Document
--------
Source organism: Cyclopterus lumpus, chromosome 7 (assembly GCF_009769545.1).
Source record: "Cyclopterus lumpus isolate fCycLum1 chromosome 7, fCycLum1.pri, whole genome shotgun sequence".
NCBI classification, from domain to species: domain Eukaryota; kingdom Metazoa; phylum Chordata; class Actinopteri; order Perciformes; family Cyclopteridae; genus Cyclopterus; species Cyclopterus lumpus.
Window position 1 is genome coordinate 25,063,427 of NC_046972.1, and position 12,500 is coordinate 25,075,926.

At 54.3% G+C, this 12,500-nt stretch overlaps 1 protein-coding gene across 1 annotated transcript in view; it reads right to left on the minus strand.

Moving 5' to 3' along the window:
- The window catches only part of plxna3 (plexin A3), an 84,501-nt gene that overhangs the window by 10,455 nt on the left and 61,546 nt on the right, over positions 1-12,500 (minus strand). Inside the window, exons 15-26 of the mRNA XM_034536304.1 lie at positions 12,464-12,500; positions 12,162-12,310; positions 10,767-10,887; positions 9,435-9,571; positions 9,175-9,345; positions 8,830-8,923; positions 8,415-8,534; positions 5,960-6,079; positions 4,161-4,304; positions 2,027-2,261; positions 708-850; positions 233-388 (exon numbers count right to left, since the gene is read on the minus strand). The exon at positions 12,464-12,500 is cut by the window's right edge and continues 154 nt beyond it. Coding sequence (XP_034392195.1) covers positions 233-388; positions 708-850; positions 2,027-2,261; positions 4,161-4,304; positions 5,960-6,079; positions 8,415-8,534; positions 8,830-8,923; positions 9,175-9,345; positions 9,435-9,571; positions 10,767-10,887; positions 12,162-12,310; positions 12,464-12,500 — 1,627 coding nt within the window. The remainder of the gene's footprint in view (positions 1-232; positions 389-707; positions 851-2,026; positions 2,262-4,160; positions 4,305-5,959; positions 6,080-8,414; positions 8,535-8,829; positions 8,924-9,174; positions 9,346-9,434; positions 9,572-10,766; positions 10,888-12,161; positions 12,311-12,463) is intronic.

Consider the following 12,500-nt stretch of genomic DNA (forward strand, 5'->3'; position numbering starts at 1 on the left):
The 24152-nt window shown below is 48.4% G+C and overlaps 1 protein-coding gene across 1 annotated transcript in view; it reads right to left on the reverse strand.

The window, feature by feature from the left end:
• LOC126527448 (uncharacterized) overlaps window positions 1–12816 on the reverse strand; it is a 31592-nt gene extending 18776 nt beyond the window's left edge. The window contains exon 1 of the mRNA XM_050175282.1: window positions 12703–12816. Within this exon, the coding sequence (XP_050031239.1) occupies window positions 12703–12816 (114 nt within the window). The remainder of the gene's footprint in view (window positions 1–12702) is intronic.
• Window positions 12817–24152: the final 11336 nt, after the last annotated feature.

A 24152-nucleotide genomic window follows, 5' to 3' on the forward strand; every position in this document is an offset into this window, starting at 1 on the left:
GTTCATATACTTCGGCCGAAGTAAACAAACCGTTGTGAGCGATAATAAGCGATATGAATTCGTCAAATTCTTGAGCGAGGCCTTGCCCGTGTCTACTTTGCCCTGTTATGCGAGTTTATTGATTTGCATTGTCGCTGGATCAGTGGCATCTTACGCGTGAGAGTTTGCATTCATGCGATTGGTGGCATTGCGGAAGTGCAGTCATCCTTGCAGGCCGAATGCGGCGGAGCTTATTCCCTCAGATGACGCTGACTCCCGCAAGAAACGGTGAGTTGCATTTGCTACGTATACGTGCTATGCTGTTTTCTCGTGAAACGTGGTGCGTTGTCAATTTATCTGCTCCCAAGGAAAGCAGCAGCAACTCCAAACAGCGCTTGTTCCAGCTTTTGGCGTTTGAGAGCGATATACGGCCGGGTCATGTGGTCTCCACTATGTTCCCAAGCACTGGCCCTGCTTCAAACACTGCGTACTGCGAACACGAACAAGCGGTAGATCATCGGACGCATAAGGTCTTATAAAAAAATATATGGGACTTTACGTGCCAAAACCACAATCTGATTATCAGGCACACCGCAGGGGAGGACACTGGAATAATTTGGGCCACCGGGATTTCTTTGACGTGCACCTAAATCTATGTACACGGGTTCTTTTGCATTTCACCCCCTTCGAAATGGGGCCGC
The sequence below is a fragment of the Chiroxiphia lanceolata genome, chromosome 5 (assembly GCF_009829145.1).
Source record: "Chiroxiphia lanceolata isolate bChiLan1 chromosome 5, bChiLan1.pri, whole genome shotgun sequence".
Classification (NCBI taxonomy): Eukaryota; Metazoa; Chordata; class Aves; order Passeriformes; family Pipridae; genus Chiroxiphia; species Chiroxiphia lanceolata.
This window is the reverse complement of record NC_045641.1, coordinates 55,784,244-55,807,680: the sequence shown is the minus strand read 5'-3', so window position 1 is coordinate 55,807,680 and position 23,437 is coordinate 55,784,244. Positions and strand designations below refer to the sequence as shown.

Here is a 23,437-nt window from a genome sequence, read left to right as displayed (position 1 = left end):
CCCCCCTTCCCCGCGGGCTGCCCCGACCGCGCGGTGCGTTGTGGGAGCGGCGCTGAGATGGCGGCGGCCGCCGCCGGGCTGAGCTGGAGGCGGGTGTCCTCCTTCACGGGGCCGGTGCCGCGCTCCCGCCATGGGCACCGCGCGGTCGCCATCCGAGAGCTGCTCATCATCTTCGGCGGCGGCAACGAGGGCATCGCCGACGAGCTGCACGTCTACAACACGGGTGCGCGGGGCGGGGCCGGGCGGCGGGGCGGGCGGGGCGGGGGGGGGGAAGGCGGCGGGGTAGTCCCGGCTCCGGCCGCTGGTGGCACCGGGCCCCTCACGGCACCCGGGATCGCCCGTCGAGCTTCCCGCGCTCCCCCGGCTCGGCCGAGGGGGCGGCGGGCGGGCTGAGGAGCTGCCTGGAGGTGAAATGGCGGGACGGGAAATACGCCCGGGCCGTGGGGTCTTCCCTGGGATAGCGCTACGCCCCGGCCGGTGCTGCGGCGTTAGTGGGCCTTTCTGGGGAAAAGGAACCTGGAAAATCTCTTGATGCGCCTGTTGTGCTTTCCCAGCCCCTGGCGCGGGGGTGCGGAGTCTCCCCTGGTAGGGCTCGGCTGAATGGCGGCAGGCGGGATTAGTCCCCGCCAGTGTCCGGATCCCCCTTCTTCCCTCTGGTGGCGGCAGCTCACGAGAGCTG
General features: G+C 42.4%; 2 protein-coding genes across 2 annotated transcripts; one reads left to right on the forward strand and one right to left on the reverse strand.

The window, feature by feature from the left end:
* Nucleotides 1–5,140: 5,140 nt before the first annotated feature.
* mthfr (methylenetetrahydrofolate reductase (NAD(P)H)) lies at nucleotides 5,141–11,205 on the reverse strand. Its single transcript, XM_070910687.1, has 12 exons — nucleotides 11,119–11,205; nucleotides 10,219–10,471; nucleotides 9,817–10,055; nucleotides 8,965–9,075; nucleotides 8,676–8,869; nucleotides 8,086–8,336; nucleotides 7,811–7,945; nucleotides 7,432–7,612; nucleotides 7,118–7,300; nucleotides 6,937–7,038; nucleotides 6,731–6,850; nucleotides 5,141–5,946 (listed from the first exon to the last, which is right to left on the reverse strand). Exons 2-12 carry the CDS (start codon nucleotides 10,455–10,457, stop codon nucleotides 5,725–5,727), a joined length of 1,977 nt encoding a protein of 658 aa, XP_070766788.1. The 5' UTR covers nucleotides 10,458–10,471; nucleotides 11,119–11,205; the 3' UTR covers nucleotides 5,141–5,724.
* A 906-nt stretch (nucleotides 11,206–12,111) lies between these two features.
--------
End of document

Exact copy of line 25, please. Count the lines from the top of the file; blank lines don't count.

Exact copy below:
* A 906-nt stretch (nucleotides 11,206–12,111) lies between these two features.